• conservation;
  • contemporary evolution;
  • evolutionary applications;
  • farmed salmon;
  • gene expression;
  • genetic architecture;
  • hybridization;
  • introgression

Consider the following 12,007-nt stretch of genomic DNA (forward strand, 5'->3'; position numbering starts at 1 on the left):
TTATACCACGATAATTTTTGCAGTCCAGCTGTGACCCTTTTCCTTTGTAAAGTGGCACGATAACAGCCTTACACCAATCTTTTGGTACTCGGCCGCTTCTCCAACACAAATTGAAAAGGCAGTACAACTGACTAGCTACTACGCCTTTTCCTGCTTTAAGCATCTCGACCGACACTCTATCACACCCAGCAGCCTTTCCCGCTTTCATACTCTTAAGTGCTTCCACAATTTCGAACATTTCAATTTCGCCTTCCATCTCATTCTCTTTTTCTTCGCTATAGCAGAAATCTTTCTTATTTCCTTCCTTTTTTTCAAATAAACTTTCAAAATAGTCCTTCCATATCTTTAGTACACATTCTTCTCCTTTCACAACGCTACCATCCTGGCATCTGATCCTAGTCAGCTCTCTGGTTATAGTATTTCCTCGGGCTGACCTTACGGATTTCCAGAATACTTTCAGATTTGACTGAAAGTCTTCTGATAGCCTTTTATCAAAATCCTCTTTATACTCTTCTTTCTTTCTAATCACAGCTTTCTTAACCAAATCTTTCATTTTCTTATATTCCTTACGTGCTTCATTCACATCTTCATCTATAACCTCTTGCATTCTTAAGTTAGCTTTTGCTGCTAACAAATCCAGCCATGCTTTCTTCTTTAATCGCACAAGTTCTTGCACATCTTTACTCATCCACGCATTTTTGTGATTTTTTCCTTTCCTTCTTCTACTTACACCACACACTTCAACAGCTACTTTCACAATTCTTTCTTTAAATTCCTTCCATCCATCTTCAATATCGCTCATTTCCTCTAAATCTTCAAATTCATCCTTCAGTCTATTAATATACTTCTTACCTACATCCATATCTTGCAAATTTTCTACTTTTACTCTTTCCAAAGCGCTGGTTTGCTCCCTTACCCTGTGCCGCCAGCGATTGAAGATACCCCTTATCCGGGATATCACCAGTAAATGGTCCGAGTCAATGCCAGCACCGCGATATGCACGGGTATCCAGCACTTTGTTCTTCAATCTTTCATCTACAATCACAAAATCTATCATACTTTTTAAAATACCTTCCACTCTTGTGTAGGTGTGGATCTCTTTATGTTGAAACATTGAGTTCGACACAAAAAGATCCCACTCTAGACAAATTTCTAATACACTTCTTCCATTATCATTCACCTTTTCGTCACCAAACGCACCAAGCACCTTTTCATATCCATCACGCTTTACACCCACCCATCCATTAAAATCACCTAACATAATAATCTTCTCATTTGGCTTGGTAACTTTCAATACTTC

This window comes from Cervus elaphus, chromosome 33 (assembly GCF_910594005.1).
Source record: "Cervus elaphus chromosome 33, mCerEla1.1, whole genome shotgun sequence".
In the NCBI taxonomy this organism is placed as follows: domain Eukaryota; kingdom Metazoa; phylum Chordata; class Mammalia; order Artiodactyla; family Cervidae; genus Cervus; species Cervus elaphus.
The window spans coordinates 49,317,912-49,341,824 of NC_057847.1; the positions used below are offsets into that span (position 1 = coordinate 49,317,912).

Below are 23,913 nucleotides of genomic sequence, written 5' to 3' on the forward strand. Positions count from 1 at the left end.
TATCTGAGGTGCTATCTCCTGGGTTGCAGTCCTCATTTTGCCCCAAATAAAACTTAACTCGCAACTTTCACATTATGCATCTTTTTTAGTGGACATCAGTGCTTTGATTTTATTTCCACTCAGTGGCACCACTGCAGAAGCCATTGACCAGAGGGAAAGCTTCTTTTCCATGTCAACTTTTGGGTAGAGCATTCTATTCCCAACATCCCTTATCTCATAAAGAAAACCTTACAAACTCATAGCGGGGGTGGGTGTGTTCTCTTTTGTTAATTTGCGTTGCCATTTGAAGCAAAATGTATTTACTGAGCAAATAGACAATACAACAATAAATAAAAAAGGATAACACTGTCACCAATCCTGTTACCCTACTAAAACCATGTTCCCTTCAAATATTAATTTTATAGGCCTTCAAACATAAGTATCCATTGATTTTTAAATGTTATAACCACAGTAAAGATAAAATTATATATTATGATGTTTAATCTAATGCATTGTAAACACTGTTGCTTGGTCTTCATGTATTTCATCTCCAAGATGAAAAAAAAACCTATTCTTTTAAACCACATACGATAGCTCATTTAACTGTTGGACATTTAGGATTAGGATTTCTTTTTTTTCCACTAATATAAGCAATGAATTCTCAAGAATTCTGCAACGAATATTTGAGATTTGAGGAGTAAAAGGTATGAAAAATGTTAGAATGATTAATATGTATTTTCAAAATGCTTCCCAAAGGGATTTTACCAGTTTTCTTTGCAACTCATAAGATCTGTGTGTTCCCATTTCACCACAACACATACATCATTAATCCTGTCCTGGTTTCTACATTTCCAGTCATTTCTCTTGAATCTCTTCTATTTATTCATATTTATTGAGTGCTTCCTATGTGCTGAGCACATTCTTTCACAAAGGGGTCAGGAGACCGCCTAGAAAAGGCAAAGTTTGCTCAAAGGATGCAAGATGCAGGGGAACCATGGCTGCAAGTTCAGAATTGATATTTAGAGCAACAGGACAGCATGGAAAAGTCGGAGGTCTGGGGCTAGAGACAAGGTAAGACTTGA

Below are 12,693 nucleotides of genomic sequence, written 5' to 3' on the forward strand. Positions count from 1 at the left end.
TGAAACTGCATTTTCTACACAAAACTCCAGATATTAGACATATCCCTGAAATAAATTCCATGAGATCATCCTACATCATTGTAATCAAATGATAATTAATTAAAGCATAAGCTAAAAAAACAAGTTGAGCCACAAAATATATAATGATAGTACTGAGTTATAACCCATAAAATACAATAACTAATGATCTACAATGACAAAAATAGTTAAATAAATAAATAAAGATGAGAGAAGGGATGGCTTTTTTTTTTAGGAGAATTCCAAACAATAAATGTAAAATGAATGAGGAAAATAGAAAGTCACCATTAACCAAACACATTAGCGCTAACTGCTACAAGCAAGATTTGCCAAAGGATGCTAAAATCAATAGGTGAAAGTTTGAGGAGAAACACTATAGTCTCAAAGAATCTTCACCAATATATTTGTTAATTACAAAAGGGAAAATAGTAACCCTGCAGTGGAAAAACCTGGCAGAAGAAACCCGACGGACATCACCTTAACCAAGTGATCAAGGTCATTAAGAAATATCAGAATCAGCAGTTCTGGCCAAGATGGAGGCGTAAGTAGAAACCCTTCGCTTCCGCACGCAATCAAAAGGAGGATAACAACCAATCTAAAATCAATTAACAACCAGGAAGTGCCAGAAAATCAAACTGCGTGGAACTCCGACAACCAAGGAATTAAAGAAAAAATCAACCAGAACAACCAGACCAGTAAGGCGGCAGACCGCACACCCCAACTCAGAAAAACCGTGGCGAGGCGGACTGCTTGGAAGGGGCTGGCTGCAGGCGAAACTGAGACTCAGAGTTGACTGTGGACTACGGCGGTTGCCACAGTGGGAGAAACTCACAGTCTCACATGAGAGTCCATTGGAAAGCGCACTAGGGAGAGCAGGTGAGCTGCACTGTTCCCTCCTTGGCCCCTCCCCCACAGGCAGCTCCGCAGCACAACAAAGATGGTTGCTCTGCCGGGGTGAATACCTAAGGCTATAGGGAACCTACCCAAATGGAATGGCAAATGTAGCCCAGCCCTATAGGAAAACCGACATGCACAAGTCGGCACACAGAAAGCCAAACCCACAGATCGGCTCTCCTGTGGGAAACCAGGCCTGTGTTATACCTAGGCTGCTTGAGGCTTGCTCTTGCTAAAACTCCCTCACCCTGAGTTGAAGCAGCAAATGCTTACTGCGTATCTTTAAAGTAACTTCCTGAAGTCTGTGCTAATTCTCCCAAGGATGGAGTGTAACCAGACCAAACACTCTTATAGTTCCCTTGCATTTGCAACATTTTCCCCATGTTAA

Because of intrinsic differences in their genetic architectures, wild populations invaded by domesticated individuals could experience population-specific consequences following introgression by genetic material of domesticated origin. Expression levels of 16 000 transcripts were quantified by microarrays in liver tissue from farm, wild, and farm-wild backcross (i.e. F1 farm-wild hybrid × wild; total n = 50) Atlantic salmon (Salmo salar) raised under common environmental conditions. The wild populations and farm strain originated from three North American rivers in eastern Canada (Stewiacke, Tusket, and Saint John rivers, respectively). Analysis of variance revealed 177 transcripts with different expression levels among the five strains compared. Five times more of these transcripts were differentiated between farmed parents and Tusket backcrosses (= 53) than between Stewiacke backcrosses and their farmed parents (= 11). Altered biological processes in backcrosses also differed between populations both in number and in the type of processes impacted (metabolism vs immunity). Over-dominant gene expression regulation in backcrosses varied considerably between populations (23% in Stewiacke vs 44% in Tusket). Hence, the consequences of introgression of farm genetic material on gene expression depended on population-specific genetic architectures. These results support the need to evaluate impacts of farm-wild genetic interactions at the population scale.